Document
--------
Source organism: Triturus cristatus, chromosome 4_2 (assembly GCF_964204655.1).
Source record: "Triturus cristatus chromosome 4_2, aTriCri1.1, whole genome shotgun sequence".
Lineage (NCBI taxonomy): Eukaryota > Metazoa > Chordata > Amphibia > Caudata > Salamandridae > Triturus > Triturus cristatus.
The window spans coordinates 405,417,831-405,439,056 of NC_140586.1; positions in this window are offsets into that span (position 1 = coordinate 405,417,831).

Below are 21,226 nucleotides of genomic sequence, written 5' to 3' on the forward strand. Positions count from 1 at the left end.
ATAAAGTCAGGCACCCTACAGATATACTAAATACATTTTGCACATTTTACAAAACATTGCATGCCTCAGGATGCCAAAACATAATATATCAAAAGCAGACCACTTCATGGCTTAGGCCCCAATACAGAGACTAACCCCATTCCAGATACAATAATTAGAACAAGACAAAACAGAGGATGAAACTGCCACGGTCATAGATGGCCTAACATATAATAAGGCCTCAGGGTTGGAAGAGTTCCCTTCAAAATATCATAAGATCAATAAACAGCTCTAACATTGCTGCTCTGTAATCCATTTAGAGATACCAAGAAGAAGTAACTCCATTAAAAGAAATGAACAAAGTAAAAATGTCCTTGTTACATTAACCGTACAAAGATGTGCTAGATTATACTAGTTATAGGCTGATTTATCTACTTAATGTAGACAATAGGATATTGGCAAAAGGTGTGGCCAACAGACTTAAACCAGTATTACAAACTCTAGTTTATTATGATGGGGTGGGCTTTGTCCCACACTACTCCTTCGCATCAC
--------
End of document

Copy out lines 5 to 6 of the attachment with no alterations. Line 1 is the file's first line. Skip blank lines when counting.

Below are 21,226 nucleotides of genomic sequence, written 5' to 3' on the forward strand. Positions count from 1 at the left end.
ATAAAGTCAGGCACCCTACAGATATACTAAATACATTTTGCACATTTTACAAAACATTGCATGCCTCAGGATGCCAAAACATAATATATCAAAAGCAGACCACTTCATGGCTTAGGCCCCAATACAGAGACTAACCCCATTCCAGATACAATAATTAGAACAAGACAAAACAGAGGATGAAACTGCCACGGTCATAGATGGCCTAACATATAATAAGGCCTCAGGGTTGGAAGAGTTCCCTTCAAAATATCATAAGATCAATAAACAGCTCTAACATTGCTGCTCTGTAATCCATTTAGAGATACCAAGAAGAAGTAACTCCATTAAAAGAAATGAACAAAGTAAAAATGTCCTTGTTACATTAACCGTACAAAGATGTGCTAGATTATACTAGTTATAGGCTGATTTATCTACTTAATGTAGACAATAGGATATTGGCAAAAGGTGTGGCCAACAGACTTAAACCAGTATTACAAACTCTAGTTTATTATGATGGGGTGGGCTTTGTCCCACACTACTCCTTCGCATCAC